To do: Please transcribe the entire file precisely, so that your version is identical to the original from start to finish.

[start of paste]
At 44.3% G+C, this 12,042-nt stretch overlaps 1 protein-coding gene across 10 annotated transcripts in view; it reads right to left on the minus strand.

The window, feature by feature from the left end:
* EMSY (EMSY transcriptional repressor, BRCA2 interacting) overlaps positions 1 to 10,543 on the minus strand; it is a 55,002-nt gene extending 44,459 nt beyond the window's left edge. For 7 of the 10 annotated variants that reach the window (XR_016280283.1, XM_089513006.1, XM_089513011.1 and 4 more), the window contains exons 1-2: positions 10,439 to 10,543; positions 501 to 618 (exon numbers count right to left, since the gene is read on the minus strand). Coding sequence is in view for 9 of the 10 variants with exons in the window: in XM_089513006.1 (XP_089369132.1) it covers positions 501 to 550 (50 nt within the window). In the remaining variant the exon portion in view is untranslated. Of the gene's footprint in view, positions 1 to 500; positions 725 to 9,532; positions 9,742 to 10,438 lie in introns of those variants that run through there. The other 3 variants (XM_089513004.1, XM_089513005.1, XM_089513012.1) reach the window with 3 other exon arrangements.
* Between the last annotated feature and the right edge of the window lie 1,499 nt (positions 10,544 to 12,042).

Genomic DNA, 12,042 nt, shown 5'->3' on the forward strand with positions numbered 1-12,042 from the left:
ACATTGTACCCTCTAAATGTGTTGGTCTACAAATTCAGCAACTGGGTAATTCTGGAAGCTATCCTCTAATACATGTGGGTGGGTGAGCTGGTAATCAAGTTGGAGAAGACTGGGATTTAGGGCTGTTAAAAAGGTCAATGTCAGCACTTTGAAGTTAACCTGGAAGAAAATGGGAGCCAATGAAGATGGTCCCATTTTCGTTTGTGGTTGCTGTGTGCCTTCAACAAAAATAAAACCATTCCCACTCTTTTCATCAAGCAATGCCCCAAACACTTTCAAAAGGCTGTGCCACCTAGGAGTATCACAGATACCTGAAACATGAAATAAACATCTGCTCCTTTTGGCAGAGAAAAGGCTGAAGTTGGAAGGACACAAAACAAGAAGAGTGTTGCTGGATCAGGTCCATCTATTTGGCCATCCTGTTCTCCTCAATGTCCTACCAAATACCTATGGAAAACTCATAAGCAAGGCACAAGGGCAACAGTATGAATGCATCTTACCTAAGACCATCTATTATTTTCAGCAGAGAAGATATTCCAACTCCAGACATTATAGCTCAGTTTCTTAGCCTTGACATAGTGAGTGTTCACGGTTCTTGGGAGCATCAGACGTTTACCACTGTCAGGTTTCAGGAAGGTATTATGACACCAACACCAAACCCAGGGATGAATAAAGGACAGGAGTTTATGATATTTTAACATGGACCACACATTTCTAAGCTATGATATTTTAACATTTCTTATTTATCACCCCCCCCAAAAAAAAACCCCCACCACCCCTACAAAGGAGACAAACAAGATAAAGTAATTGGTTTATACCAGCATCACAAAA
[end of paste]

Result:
At 44.3% G+C, this 12,042-nt stretch overlaps 1 protein-coding gene across 10 annotated transcripts in view; it reads right to left on the minus strand.

The window, feature by feature from the left end:
* EMSY (EMSY transcriptional repressor, BRCA2 interacting) overlaps positions 1 to 10,543 on the minus strand; it is a 55,002-nt gene extending 44,459 nt beyond the window's left edge. For 7 of the 10 annotated variants that reach the window (XR_016280283.1, XM_089513006.1, XM_089513011.1 and 4 more), the window contains exons 1-2: positions 10,439 to 10,543; positions 501 to 618 (exon numbers count right to left, since the gene is read on the minus strand). Coding sequence is in view for 9 of the 10 variants with exons in the window: in XM_089513006.1 (XP_089369132.1) it covers positions 501 to 550 (50 nt within the window). In the remaining variant the exon portion in view is untranslated. Of the gene's footprint in view, positions 1 to 500; positions 725 to 9,532; positions 9,742 to 10,438 lie in introns of those variants that run through there. The other 3 variants (XM_089513004.1, XM_089513005.1, XM_089513012.1) reach the window with 3 other exon arrangements.
* Between the last annotated feature and the right edge of the window lie 1,499 nt (positions 10,544 to 12,042).

Genomic DNA, 12,042 nt, shown 5'->3' on the forward strand with positions numbered 1-12,042 from the left:
ACATTGTACCCTCTAAATGTGTTGGTCTACAAATTCAGCAACTGGGTAATTCTGGAAGCTATCCTCTAATACATGTGGGTGGGTGAGCTGGTAATCAAGTTGGAGAAGACTGGGATTTAGGGCTGTTAAAAAGGTCAATGTCAGCACTTTGAAGTTAACCTGGAAGAAAATGGGAGCCAATGAAGATGGTCCCATTTTCGTTTGTGGTTGCTGTGTGCCTTCAACAAAAATAAAACCATTCCCACTCTTTTCATCAAGCAATGCCCCAAACACTTTCAAAAGGCTGTGCCACCTAGGAGTATCACAGATACCTGAAACATGAAATAAACATCTGCTCCTTTTGGCAGAGAAAAGGCTGAAGTTGGAAGGACACAAAACAAGAAGAGTGTTGCTGGATCAGGTCCATCTATTTGGCCATCCTGTTCTCCTCAATGTCCTACCAAATACCTATGGAAAACTCATAAGCAAGGCACAAGGGCAACAGTATGAATGCATCTTACCTAAGACCATCTATTATTTTCAGCAGAGAAGATATTCCAACTCCAGACATTATAGCTCAGTTTCTTAGCCTTGACATAGTGAGTGTTCACGGTTCTTGGGAGCATCAGACGTTTACCACTGTCAGGTTTCAGGAAGGTATTATGACACCAACACCAAACCCAGGGATGAATAAAGGACAGGAGTTTATGATATTTTAACATGGACCACACATTTCTAAGCTATGATATTTTAACATTTCTTATTTATCACCCCCCCCAAAAAAAAACCCCCACCACCCCTACAAAGGAGACAAACAAGATAAAGTAATTGGTTTATACCAGCATCACAAAA